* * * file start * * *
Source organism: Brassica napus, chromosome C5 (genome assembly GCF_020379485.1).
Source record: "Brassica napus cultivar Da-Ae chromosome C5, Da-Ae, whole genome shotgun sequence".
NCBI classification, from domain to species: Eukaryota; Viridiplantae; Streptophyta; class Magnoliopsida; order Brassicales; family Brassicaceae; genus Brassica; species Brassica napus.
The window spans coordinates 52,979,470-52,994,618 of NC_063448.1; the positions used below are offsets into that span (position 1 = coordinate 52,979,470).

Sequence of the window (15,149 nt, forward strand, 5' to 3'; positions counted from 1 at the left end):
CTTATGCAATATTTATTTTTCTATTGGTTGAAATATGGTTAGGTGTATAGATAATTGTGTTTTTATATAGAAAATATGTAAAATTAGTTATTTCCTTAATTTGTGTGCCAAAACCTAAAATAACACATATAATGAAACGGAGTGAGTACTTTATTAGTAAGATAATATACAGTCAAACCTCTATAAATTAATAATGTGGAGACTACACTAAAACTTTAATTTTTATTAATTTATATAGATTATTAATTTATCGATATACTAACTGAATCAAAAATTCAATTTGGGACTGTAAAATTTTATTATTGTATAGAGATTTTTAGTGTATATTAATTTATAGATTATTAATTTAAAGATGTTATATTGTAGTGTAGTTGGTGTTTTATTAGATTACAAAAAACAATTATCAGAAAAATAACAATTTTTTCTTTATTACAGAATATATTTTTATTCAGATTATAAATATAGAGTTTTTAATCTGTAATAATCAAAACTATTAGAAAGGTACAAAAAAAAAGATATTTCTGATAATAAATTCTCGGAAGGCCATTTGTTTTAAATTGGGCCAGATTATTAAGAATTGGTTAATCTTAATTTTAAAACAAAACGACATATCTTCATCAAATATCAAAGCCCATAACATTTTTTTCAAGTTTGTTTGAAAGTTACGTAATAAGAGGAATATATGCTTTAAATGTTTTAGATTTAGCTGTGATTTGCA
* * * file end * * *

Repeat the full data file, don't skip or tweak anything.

Source organism: Brassica napus, chromosome C5 (genome assembly GCF_020379485.1).
Source record: "Brassica napus cultivar Da-Ae chromosome C5, Da-Ae, whole genome shotgun sequence".
NCBI classification, from domain to species: Eukaryota; Viridiplantae; Streptophyta; class Magnoliopsida; order Brassicales; family Brassicaceae; genus Brassica; species Brassica napus.
The window spans coordinates 52,979,470-52,994,618 of NC_063448.1; the positions used below are offsets into that span (position 1 = coordinate 52,979,470).

Sequence of the window (15,149 nt, forward strand, 5' to 3'; positions counted from 1 at the left end):
CTTATGCAATATTTATTTTTCTATTGGTTGAAATATGGTTAGGTGTATAGATAATTGTGTTTTTATATAGAAAATATGTAAAATTAGTTATTTCCTTAATTTGTGTGCCAAAACCTAAAATAACACATATAATGAAACGGAGTGAGTACTTTATTAGTAAGATAATATACAGTCAAACCTCTATAAATTAATAATGTGGAGACTACACTAAAACTTTAATTTTTATTAATTTATATAGATTATTAATTTATCGATATACTAACTGAATCAAAAATTCAATTTGGGACTGTAAAATTTTATTATTGTATAGAGATTTTTAGTGTATATTAATTTATAGATTATTAATTTAAAGATGTTATATTGTAGTGTAGTTGGTGTTTTATTAGATTACAAAAAACAATTATCAGAAAAATAACAATTTTTTCTTTATTACAGAATATATTTTTATTCAGATTATAAATATAGAGTTTTTAATCTGTAATAATCAAAACTATTAGAAAGGTACAAAAAAAAAGATATTTCTGATAATAAATTCTCGGAAGGCCATTTGTTTTAAATTGGGCCAGATTATTAAGAATTGGTTAATCTTAATTTTAAAACAAAACGACATATCTTCATCAAATATCAAAGCCCATAACATTTTTTTCAAGTTTGTTTGAAAGTTACGTAATAAGAGGAATATATGCTTTAAATGTTTTAGATTTAGCTGTGATTTGCA